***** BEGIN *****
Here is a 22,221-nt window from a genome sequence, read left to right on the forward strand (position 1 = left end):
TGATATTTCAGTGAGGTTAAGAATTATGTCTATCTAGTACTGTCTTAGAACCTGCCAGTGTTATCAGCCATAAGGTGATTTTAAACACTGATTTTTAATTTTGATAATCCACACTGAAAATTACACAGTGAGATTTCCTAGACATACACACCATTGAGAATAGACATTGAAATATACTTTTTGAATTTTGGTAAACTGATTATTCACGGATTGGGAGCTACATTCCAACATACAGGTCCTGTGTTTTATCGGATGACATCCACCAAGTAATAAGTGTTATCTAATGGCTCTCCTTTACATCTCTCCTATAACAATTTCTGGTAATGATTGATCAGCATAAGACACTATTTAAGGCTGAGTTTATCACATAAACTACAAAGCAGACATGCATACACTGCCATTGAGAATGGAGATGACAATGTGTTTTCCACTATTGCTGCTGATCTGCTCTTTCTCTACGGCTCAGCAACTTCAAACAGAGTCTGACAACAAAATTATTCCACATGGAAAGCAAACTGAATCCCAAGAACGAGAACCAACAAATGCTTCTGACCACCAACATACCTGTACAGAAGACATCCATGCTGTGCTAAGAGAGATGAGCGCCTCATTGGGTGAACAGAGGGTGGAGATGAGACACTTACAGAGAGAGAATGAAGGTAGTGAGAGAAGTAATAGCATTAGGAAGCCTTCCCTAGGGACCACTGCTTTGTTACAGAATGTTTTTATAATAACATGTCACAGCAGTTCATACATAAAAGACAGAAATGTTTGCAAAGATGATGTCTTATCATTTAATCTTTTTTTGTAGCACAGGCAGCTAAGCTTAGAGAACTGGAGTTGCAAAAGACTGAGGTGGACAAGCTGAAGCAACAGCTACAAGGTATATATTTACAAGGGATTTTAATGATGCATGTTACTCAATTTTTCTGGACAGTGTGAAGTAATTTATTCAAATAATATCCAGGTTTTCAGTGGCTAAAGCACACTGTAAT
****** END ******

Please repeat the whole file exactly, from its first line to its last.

Here is a 22,221-nt window from a genome sequence, read left to right on the forward strand (position 1 = left end):
TGATATTTCAGTGAGGTTAAGAATTATGTCTATCTAGTACTGTCTTAGAACCTGCCAGTGTTATCAGCCATAAGGTGATTTTAAACACTGATTTTTAATTTTGATAATCCACACTGAAAATTACACAGTGAGATTTCCTAGACATACACACCATTGAGAATAGACATTGAAATATACTTTTTGAATTTTGGTAAACTGATTATTCACGGATTGGGAGCTACATTCCAACATACAGGTCCTGTGTTTTATCGGATGACATCCACCAAGTAATAAGTGTTATCTAATGGCTCTCCTTTACATCTCTCCTATAACAATTTCTGGTAATGATTGATCAGCATAAGACACTATTTAAGGCTGAGTTTATCACATAAACTACAAAGCAGACATGCATACACTGCCATTGAGAATGGAGATGACAATGTGTTTTCCACTATTGCTGCTGATCTGCTCTTTCTCTACGGCTCAGCAACTTCAAACAGAGTCTGACAACAAAATTATTCCACATGGAAAGCAAACTGAATCCCAAGAACGAGAACCAACAAATGCTTCTGACCACCAACATACCTGTACAGAAGACATCCATGCTGTGCTAAGAGAGATGAGCGCCTCATTGGGTGAACAGAGGGTGGAGATGAGACACTTACAGAGAGAGAATGAAGGTAGTGAGAGAAGTAATAGCATTAGGAAGCCTTCCCTAGGGACCACTGCTTTGTTACAGAATGTTTTTATAATAACATGTCACAGCAGTTCATACATAAAAGACAGAAATGTTTGCAAAGATGATGTCTTATCATTTAATCTTTTTTTGTAGCACAGGCAGCTAAGCTTAGAGAACTGGAGTTGCAAAAGACTGAGGTGGACAAGCTGAAGCAACAGCTACAAGGTATATATTTACAAGGGATTTTAATGATGCATGTTACTCAATTTTTCTGGACAGTGTGAAGTAATTTATTCAAATAATATCCAGGTTTTCAGTGGCTAAAGCACACTGTAAT